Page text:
Continued advancements in the design and manufacture of engineered composites has allowed composite materials to work their way into the products we use everyday. By definition, a composite material is simply any material that contains two or more constituent materials. The materials that make up a composite are chosen either to enhance or supplement the material properties of the individual materials. The typical material combination seen in today's composites is a material that performs well in tension (fiber or rebar) paired with a material that performs well in compression (epoxy, ceramic, or cement). The most common modern advanced composites are fiber-matrix composites and they can be manufactured with polymer, carbon, metal, or ceramic matrix and an extremely wide range of reinforcement fiber including, carbon, graphite, boron, aramid, and glass. Shear is an extremely important mechanism for composite materials, since current load transfer theories for fiber reinforced composites use shear stress at the fiber-matrix bond as the sole load transfer mechanism. The shear strength of a composite material is a function of the interlaminar shear strength, shear properties of the bulk matrix material, and the fiber-matrix bond strength. Shear tests of composite materials require specially designed grips and fixtures to ensure proper alignment of test samples, limit failure to the specific mode and shear plane being tested, and prevent improper load application which could damage the composite microstructure and adversely impact test results.

Since matrix shear strength is the dominating factor in the shear strength of fiber reinforced composites, alignment is not as crucial as with compression and tensile tests. It is necessary to prevent rotation of the composite test specimen, as specimen twisting can result in fiber-matrix debonding, delamination of the composite, or matrix cracking, which will all negatively impact composite shear strength. Test fixtures are typically designed to be used in a wide variety of test environments, which are necessary to recreate the real life application conditions of composite materials. The creation of these environments is achieved through the use of saline baths for testing composites used in marine, biological, and outdoor environments and high temperature environmental chambers for composites used in the aviation, aerospace, and automotive industries. ASTM and ISO have developed standard test methods for testing composite materials in shear. The standards provide methods that can be recreated, ensuring materials are tested in the same manner and conditions and allowing test results validation between manufactures and customers. Popular shear strength test methods are ASTM D3518 for in-plane shear of polymer matrix composites by tensile loading, ASTM D4255 for in-plane shear of polymer matrix composites by rail shear, ASTM D4762 for polymer matrix composites, ASTM D5379 for shear properties by the v-notched beam method, ASTM D5448 for hoop wound polymer matrix composite cylinders, ASTM D7078 for shear properties by v-notched rail shear, ASTM D7616 for overlap splice shear of fiber reinforced polymer matrix composites, ASTM D7617 for transverse shear strength of fiber reinforced polymer matrix composite bars, ISO 3597-4 for interlaminar shear of glass roving reinforced plastics, EN658-4 for interlaminar shear of ceramic composites by compression loading, and EN658-5 for interlaminar shear of ceramic composites by bending.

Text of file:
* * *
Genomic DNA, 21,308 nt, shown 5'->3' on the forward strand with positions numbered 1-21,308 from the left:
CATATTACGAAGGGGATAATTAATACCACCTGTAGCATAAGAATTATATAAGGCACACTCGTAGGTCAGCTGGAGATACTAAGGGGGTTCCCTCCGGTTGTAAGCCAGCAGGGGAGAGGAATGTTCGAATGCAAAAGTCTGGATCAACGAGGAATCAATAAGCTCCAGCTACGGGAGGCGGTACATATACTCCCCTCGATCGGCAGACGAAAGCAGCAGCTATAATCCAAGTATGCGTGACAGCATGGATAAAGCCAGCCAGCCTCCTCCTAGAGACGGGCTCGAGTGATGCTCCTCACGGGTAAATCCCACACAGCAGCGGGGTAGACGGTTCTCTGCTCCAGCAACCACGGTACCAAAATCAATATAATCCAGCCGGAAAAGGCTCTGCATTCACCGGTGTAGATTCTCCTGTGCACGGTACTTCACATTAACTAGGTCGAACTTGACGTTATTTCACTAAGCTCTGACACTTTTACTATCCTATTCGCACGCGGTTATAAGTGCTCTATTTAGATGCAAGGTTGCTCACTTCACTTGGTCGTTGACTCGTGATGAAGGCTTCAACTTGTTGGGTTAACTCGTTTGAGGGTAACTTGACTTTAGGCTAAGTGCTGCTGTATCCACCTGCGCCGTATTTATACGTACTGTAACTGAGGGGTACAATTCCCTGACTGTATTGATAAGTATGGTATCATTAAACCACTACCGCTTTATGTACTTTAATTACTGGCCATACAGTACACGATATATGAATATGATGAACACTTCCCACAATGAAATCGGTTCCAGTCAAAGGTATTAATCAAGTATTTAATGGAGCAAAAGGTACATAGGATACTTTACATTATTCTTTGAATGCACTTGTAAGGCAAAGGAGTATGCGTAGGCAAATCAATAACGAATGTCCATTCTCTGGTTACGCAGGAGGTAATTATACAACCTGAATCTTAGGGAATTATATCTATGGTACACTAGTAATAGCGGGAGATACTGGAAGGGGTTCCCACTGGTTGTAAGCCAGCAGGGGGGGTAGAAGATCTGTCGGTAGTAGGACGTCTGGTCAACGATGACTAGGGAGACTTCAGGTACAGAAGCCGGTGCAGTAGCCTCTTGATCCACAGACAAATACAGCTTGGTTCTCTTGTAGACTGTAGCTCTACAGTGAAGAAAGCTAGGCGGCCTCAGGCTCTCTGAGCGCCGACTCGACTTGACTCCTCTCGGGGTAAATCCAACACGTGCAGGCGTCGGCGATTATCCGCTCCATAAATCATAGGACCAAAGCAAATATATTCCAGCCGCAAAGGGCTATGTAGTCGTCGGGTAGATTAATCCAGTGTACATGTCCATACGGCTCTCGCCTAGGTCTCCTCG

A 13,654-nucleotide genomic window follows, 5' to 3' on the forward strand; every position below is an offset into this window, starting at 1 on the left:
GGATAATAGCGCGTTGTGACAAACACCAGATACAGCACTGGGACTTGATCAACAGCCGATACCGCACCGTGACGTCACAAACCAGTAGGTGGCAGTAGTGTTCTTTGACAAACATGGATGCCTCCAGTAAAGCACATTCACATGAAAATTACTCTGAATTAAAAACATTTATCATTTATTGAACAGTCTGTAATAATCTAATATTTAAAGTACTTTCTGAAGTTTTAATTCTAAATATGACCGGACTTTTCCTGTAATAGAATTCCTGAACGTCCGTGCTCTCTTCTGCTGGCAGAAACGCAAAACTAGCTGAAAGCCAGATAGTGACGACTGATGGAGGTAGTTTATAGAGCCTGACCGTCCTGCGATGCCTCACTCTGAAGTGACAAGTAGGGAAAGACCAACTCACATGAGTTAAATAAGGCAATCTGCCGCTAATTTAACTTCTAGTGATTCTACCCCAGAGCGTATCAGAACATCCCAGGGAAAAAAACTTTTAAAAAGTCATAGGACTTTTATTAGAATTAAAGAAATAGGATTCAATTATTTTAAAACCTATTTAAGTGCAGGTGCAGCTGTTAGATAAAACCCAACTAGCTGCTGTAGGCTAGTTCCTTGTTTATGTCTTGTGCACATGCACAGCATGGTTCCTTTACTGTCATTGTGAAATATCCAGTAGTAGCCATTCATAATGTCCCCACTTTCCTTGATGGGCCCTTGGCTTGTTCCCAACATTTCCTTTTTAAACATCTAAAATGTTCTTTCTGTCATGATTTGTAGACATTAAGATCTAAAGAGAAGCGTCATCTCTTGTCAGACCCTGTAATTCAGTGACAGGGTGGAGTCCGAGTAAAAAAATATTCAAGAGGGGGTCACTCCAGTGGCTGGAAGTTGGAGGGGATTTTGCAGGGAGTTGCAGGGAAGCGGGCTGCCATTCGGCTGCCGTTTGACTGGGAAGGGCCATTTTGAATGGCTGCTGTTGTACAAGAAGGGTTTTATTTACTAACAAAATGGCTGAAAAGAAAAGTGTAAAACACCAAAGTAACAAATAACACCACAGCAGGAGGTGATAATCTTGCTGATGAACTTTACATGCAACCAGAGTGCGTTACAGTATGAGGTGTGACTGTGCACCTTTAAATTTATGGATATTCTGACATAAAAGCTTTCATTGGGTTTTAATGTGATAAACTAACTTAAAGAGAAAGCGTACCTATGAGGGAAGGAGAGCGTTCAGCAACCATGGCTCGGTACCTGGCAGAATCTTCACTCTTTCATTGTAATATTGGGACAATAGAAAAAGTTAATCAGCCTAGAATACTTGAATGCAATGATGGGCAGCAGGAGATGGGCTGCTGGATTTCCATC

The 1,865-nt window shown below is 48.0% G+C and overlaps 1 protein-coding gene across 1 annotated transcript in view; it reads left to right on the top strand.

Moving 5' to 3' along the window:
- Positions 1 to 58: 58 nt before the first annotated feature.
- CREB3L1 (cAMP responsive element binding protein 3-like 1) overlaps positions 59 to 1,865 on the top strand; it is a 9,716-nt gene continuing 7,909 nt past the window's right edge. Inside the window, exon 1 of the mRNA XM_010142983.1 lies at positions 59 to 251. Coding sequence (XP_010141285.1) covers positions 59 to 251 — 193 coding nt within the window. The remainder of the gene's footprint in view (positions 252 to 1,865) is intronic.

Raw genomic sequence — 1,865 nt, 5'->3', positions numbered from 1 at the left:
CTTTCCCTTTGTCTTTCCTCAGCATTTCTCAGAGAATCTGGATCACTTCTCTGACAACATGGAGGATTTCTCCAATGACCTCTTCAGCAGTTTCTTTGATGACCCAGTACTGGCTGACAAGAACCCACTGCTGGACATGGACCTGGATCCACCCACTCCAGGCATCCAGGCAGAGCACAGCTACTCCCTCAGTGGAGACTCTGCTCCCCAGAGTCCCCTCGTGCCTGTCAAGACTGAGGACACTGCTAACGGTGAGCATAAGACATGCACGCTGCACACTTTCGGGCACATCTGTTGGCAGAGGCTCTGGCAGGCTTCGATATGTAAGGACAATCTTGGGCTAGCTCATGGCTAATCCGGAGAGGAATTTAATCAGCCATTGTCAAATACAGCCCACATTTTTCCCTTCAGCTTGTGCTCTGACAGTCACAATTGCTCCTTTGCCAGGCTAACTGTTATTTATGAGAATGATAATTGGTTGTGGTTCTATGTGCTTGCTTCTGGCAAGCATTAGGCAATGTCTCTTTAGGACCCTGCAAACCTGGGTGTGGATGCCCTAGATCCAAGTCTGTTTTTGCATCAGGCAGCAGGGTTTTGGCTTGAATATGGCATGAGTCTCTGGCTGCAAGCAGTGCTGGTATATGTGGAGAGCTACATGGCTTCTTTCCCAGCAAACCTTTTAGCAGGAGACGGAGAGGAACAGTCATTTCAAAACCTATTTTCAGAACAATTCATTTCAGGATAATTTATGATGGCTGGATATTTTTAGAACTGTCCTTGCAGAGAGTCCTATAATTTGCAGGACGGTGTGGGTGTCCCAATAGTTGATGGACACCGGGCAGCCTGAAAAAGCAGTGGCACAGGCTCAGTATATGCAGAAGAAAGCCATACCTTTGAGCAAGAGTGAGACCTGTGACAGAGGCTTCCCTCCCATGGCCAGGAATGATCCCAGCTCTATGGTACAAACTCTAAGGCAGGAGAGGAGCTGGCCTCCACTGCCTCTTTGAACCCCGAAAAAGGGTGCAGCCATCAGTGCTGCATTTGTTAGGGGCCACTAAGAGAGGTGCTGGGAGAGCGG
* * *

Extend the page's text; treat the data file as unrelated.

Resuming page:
Most fiber reinforced composites have significantly lower shear strength than compressive or tensile strength. Even with the relatively low shear strength of composite materials, the required force to shear a composite to failure is significant due to the large surface area over which the shear stress is applied. Depending on the individual sample size and composition of the composite, the force requirements can be met with either tabletop or floor standing machines. The machine families below can be matched to the wide range of composite materials being tested. Since grips for composites tend to be custom, the shear fixtures below are designed for specific ASTM or ISO test methods, and other custom grips can be manufactured. Contact a TestResources application engineer to determine the best machine and grip combination for your exact composite testing needs.

Applicable Testing Standards

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